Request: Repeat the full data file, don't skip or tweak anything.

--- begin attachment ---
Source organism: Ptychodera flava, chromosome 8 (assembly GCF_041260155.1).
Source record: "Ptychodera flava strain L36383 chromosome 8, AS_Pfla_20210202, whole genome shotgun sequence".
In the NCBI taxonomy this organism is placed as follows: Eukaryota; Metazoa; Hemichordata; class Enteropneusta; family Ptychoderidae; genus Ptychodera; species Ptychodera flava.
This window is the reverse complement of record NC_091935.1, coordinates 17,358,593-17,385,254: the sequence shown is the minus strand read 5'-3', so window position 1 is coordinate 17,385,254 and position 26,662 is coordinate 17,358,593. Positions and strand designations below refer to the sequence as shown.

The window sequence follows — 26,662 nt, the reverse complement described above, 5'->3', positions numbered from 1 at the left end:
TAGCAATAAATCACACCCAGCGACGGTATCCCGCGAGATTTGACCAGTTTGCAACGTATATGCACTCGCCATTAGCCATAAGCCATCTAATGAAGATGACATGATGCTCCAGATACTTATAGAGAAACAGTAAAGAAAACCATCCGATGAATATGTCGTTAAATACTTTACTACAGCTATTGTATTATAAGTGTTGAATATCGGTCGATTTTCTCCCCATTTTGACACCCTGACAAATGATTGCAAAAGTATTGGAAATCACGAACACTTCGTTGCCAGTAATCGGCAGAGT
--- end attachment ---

Source organism: Ptychodera flava, chromosome 8 (assembly GCF_041260155.1).
Source record: "Ptychodera flava strain L36383 chromosome 8, AS_Pfla_20210202, whole genome shotgun sequence".
In the NCBI taxonomy this organism is placed as follows: Eukaryota; Metazoa; Hemichordata; class Enteropneusta; family Ptychoderidae; genus Ptychodera; species Ptychodera flava.
This window is the reverse complement of record NC_091935.1, coordinates 17,358,593-17,385,254: the sequence shown is the minus strand read 5'-3', so window position 1 is coordinate 17,385,254 and position 26,662 is coordinate 17,358,593. Positions and strand designations below refer to the sequence as shown.

The window sequence follows — 26,662 nt, the reverse complement described above, 5'->3', positions numbered from 1 at the left end:
TAGCAATAAATCACACCCAGCGACGGTATCCCGCGAGATTTGACCAGTTTGCAACGTATATGCACTCGCCATTAGCCATAAGCCATCTAATGAAGATGACATGATGCTCCAGATACTTATAGAGAAACAGTAAAGAAAACCATCCGATGAATATGTCGTTAAATACTTTACTACAGCTATTGTATTATAAGTGTTGAATATCGGTCGATTTTCTCCCCATTTTGACACCCTGACAAATGATTGCAAAAGTATTGGAAATCACGAACACTTCGTTGCCAGTAATCGGCAGAGT